Chapter 3: Midgar
“Another one, please,” Justin nodded at the bartender. Selinda filled another pint and brought it over.
“What are you doing down here with us little people?” she asked as she set the pint in front of Justin. “That rich boyfriend of yours too busy to play today?”
Justin tilted his head back and downed the ale without taking a breath then, after a sigh of satisfaction, wiped the foam from his lips. “You know what, that’s the same question I’ve got.” He rubbed his thumb against the side of the frosted mug, staring at the droplets left at the bottom. Golden, like the color of his dearly beloved’s eyes. “He’s asked me to stay with him, a bunch of times, and now it’s like he’s ignoring me.”
“Don’t you sleep with him every night you’re in town?” Selinda raised an eyebrow and leaned on the counter.
“I, haha,” Justin averted his eyes. He could feel the glow in his own cheeks, not from the alcohol, it took a lot to get to him, but from the image that popped into his head at the mention of sleeping with Peter. He could see Peter’s face turned up in ecstacy, almost taste Peter’s lips, and hear the sounds he made in bed. Justin shook his head slightly. “That’s not what I mean.”
“Then what do you mean? Move in with him?”
Justin nodded, “yeah. Every time I’ve said no. Working with my family, traveling around the area, and across the continent, it’s what I do. I can’t just stop. I can’t just abandon them. Maybe the last time I said now was...the last time though.”
“I’m not sure about that,” Selinda tapped at the bar, “from what you’ve said before, it sounds like that man really does love you. I mean, it could just be that you’re the only one brave enough to go up into that mansion though,” she gave a little smile, joking only slightly.
“He’s a good guy. I know there’s a dark cloud over that place, but he’s not some dark money hungry fiend.”
“He’s a prince in the high castle,” Selinda said.
“Yeah,” Justin nodded.
“You’re his loverboy and emissary to the rest of the world.”
“Heh, I guess so.”
“So, what’s going on? Why the long face, the drinking, and being down here instead of in the arms of your man?”
Justin traced the shape of a heart on the wooden countertop with his finger, “there’s always a light on in his bedroom for me. Pete’s way of telling me I’ve always got a place to come back to. It’s small, but I can always catch a little sliver of that light when we pull up into Kirkwood. There’s only darkness in that mansion tonight.”
“It’s a bad day,” Selinda shrugged, “couple of weeks, really. This storm has been sitting over us, raining buckets on some days, just blowing things around and lighting up the sky on others. Maybe the wind crept into that old house and snuffed the light out.”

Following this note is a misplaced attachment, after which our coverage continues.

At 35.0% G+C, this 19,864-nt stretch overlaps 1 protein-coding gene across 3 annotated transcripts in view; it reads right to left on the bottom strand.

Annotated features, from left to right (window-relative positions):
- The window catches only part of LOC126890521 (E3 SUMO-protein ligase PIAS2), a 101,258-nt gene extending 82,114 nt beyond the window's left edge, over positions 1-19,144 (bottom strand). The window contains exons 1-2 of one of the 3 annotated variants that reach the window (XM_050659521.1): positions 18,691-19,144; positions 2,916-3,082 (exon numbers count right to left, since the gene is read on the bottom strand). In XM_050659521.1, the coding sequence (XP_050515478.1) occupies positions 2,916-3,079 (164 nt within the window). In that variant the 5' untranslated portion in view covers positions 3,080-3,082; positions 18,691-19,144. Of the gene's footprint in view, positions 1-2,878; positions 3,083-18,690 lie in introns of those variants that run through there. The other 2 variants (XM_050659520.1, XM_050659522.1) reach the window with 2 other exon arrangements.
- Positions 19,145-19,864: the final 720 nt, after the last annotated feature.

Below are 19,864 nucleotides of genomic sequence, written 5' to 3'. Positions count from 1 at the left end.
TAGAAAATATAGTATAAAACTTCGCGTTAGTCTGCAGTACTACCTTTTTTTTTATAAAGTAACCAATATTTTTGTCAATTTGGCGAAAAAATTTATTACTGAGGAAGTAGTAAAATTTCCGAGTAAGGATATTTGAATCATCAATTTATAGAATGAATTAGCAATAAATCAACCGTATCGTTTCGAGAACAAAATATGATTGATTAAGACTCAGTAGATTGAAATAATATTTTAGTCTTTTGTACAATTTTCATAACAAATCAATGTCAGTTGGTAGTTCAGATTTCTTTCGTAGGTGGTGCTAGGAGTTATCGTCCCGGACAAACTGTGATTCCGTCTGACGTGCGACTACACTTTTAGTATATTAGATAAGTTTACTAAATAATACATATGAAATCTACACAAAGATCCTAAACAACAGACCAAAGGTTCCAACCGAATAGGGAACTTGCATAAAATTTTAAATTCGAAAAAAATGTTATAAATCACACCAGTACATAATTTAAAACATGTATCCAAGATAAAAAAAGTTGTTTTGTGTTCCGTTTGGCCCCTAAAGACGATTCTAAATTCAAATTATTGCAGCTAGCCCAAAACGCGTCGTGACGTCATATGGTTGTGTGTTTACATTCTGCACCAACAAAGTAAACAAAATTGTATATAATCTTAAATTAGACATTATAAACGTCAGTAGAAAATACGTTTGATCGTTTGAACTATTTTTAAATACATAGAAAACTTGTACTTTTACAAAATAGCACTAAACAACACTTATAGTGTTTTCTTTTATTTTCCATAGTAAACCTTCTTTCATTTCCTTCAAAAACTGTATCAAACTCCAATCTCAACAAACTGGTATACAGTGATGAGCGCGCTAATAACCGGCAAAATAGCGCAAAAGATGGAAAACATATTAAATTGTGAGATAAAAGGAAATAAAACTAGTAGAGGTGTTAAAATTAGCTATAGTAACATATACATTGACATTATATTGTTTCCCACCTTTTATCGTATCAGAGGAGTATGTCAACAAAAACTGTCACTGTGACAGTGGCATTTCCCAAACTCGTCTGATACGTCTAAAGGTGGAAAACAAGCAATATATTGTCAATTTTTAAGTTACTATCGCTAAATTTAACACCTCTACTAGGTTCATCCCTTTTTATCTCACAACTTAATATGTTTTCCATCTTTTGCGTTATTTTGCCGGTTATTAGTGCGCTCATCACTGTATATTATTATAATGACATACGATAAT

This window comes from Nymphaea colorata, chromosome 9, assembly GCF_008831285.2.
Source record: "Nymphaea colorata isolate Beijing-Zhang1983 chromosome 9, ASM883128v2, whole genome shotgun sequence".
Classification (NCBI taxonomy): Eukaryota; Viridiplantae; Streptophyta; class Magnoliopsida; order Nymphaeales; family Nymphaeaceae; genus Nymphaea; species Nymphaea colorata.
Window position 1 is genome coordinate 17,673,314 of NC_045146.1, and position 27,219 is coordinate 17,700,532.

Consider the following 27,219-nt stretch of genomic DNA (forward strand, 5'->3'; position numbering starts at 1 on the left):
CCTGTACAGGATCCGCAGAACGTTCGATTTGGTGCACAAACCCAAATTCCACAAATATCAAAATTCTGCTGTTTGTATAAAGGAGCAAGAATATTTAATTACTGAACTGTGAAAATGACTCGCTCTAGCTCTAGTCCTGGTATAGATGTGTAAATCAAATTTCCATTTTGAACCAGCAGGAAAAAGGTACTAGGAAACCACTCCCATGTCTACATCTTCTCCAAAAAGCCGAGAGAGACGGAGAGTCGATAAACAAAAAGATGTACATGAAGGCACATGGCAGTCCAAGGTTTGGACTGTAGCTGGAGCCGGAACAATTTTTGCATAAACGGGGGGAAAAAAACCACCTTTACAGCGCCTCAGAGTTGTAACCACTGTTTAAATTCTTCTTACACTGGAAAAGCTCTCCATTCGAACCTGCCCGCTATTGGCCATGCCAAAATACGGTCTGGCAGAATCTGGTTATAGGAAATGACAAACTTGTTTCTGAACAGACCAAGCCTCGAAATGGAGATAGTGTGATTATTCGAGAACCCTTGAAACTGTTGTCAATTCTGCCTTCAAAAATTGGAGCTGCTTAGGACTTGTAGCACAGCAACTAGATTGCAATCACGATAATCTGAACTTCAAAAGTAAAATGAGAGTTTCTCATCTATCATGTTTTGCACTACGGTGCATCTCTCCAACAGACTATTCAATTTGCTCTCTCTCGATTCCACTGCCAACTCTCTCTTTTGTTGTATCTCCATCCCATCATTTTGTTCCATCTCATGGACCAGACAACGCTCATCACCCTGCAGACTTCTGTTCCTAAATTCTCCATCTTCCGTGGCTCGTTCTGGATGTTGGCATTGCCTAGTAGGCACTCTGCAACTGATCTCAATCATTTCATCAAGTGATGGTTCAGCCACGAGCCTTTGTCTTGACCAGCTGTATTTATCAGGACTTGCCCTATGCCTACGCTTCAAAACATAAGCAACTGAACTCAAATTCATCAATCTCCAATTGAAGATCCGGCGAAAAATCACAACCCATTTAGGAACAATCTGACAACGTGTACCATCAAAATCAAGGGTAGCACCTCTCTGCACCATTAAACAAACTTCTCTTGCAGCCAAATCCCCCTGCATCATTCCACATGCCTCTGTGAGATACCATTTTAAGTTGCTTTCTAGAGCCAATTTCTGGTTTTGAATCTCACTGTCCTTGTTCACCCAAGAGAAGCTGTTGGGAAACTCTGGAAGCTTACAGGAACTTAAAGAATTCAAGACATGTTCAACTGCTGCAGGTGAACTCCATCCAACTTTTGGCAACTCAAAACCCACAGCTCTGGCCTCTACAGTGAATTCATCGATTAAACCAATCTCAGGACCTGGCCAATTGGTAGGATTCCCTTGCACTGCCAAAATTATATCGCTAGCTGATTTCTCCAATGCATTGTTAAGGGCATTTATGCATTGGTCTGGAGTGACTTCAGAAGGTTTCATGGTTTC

“Peter knew I’d be rolling back into town tonight. He wouldn’t just let the candle die out.”
“Maybe he fell asleep,” Selinda shrugged, sighed. “You’re overthinking it.”
“What if I’m not? Huh? What if I blew it with the one guy that gets me, who loves me as I am?”
“Like I said, from what you’ve told me before, I don’t think he’d just let go of you like that. Didn’t you say he was annoyed with you choosing your family business over him, but that he also understood? Didn’t that come from your mouth while you chugged down a bottle of gin on your own, like it was water?” She chuckled slightly. Justin smiled up at her a little but then brought his eyes back down to his empty mug.
“What if something happened to him,” Justin whispered.
“Are you buying into that whole deal with the devil in the Pale Castle thing now?” Oh come on,” Selinda laughed, hoping it covered the nervousness in her voice. The man sitting a couple of stools away from them looked over wide eyed, then quickly looked the other way and mumbled something under his breath. The rest of Midgar had quieted down, as if they’d all been listening in and had their stomachs churn at the mention of the Pale Castle overlooking Kirkwood.
Justin rubbed at the back of his neck, at the sudden goosebumps. He wanted to say something more, ask more, about the stories of dealings with some phantom up there, and why he always felt a jolt in his chest when someone mentioned the name of that place, but he decided to hold his tongue and shook his head, trying to shake the feeling off. “How old did Peter say the males in his family had to be before something from the top of that haunted hill came down to ferry them away? Peter’s birthday was just a few weeks ago…”
Midgar was filled with a flash of light. The sky boomed soon after. “I’ll...it’s cold gin time,” Justin said.
“Alright,” Selinda went off to grab a hold of Justin’s favorite cheap bottle.
Justin slid his mug away and looked around the bar, searching for Peter, as if he’d ever taken foot into Midgar before. There was no need when his cellar was always stocked, and the company outside of the mansion walls tended to be unwelcome to Pete. They all looked at him as some rich benefactor. Peter’s family helped to build the town up to what it was, and they were grateful for it, but couldn’t shake off the feelings that the rich lords of the manor held up apart from the rest of the town to look down on them like a child watching ants toil away. The people of Krik were thankful for the prosperity, but they felt like there was as much as a difference between themselves and Peter Cheltin, as there was between man and fiend, and between themselves and whatever lived up in the Pale Castle, the only building that stood on higher ground than Peter’s mansion.